Everyone knows there's nothing worse than being itchy and itchy feet are no different.
Recently I saw a young child who was scratching so much, their feet were left raw and irritated. Her family had recently gone south to escape the winter blues, and her mom was convinced she was infected with something. She'd gone diving during the trip for the first time and wore a wet suit all day long. The rest of her body itched to, but her feet were the worst. The poor child was having difficulty walking because her feet were so raw. At times she was using a sharp object to scratch her skin. She was irritated because she couldn't sleep and was getting trouble in school because she wanted to scratch her feet.
And so they asked, can be allergic to your shoes???? YES.
What could be going on?
- There are many adhesives in shoes that are can cause an allergic reaction
- The most common adhesive used in shoes is p-tert-butylphenol formaldehyde resin (PTBPFR)
- PTBPFR is commonly used in leather and rubber products because it works quickly, durability, flexibility and ability to resist heat
- We don't know the true incidence of PTBPFR allergy, but it's been increasing since it's introduction in 1950's
- Other common adhesives are in shoes are acrylates, colophony, and epoxy products
- p-tert-Butylphenol formaldehyde (PTBP) or paraformaldehyde
- polymer; p-tert-butylphenol formaldehyde resin (PTBP FR)
- formaldehyde, p-tert-butylphenol polymer;
- formaldehyde polymer
- Neoprene adhesives
Where else is p-tert-butylphenol formaldehyde resin found?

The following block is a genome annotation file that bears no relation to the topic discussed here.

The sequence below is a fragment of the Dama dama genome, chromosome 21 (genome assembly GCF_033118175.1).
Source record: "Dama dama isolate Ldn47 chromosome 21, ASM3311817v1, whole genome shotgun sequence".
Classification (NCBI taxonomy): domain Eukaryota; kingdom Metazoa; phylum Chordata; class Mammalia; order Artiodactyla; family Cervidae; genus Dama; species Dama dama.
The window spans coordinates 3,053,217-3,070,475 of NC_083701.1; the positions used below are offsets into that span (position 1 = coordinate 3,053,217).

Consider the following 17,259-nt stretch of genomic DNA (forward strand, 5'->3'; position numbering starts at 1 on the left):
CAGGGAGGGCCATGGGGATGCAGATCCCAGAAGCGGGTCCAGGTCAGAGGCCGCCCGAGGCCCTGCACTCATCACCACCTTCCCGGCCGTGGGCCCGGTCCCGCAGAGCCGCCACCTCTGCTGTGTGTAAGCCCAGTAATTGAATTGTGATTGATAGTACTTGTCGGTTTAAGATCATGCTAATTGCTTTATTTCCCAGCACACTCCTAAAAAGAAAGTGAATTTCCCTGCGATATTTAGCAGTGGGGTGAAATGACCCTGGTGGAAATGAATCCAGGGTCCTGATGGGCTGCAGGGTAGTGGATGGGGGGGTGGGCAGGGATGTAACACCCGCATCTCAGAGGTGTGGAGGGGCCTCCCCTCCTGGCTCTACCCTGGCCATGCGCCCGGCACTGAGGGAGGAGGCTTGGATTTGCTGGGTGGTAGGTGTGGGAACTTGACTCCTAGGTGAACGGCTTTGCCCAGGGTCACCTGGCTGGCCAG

- Glue and fingernail adhesives, tape, labels, dressings and electrodes
- Rubber sports equipment- writs guards, shin guards, goggles, and athletic tape
- The bonder used in hearing aids and prosthetic devices
- Rubber products like shoes, neoprene wet suits, and sauna shorts
- Leather products like shoes, watch straps, purses and belts.
- Moisture and heat break down the PTBPFR in the product exposing the product; sensitization via the skin can then occur.
- There may be some association with sleeping on memory foam mattresses or using foam pillows
- Athletes who use sports equipement may be at greater risk
What should you do if you suspect you are allergic to p-tert-butylphenol formaldehyde resin?
- See your local allergist/immunologist or dermatologist for an evaluation. http://aaaai.execinc.com/find-an-allergist/
- They will take a detailed history to determine the cause of your rash.
- They may recommend patch testing to determine what is causing the rash, prescribe medication and/or tell you how to modify your behavior to avoid contact with the offending chemical.
Want to read more?
- Check out this article in Dermatits: http://journals.lww.com/dermatitis/Abstract/2012/03000/p_tert_Butylphenol_Formaldehyde_Resin_and_Its.7.aspx